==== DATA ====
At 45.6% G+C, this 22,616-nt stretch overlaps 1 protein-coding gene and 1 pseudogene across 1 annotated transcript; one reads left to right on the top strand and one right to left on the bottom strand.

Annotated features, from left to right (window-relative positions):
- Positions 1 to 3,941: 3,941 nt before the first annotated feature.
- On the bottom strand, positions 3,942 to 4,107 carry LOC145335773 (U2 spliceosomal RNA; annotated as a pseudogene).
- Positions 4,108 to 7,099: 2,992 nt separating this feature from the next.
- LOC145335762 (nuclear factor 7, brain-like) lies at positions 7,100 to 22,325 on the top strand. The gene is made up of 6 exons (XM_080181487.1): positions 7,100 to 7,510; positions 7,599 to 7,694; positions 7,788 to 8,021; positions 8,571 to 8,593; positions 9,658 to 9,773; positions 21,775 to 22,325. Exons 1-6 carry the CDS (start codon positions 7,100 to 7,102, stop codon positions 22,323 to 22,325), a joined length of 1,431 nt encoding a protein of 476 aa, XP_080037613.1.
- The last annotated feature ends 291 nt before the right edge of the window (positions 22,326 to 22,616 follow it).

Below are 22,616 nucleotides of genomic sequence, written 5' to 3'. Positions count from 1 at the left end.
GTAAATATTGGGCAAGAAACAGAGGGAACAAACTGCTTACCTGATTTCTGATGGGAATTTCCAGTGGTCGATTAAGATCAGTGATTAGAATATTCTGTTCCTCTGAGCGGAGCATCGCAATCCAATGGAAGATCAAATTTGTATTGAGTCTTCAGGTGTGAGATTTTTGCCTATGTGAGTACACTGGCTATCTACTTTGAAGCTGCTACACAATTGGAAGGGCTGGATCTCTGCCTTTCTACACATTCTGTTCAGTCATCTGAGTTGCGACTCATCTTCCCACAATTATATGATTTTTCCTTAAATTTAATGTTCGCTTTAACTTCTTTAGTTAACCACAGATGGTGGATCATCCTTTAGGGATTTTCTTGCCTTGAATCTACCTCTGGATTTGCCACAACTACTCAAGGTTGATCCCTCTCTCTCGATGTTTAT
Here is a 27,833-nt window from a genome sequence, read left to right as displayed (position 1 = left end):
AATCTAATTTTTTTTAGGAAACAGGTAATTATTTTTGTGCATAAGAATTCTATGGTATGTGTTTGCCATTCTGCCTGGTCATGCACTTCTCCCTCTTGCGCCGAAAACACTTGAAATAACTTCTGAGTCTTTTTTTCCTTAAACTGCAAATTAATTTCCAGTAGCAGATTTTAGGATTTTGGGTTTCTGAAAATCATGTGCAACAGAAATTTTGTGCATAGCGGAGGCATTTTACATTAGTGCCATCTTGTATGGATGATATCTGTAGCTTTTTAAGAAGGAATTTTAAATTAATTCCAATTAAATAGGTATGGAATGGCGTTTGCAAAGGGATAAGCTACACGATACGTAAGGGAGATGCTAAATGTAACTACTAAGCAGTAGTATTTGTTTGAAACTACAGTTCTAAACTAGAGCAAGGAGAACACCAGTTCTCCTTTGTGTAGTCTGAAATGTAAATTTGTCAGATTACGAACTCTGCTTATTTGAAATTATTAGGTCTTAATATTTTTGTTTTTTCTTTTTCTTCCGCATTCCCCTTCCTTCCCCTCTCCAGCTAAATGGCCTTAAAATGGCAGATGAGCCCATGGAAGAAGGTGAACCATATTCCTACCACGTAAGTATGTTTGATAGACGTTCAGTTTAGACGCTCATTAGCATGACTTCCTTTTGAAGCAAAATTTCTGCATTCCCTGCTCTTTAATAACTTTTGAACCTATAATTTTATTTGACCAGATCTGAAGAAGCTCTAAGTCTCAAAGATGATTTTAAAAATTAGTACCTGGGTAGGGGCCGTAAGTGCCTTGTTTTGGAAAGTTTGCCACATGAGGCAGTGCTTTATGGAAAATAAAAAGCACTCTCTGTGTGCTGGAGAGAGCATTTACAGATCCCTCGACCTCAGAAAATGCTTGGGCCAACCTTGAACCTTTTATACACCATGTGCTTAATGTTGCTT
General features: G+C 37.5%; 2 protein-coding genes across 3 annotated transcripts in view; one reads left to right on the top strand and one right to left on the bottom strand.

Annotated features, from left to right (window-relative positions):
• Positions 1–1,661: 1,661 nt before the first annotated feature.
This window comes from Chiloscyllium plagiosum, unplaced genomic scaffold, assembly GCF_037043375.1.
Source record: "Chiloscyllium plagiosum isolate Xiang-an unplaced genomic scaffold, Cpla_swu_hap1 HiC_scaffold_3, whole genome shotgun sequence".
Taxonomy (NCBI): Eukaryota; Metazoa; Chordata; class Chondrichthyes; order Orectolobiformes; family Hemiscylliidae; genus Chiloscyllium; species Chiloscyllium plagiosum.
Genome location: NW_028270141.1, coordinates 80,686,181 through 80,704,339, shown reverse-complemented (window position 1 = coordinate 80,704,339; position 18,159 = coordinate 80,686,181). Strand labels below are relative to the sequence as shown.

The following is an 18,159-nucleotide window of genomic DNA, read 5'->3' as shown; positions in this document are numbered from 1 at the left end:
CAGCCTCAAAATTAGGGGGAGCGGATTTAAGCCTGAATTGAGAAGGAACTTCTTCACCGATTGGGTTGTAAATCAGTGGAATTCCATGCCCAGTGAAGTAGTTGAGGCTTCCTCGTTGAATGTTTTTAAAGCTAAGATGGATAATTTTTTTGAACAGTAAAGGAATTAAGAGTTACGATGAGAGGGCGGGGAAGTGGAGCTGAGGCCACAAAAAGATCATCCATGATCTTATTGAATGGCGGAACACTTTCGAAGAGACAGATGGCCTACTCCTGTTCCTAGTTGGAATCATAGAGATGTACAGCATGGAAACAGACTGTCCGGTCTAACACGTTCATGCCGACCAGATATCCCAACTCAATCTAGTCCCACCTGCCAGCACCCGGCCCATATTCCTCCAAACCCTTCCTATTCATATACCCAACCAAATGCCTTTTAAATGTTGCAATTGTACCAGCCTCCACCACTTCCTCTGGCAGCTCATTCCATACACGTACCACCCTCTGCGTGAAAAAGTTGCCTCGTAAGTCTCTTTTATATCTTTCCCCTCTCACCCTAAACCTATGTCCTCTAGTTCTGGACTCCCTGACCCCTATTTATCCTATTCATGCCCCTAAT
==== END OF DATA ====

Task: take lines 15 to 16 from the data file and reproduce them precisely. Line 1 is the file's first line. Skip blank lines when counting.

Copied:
This window comes from Chiloscyllium plagiosum, unplaced genomic scaffold, assembly GCF_037043375.1.
Source record: "Chiloscyllium plagiosum isolate Xiang-an unplaced genomic scaffold, Cpla_swu_hap1 HiC_scaffold_3, whole genome shotgun sequence".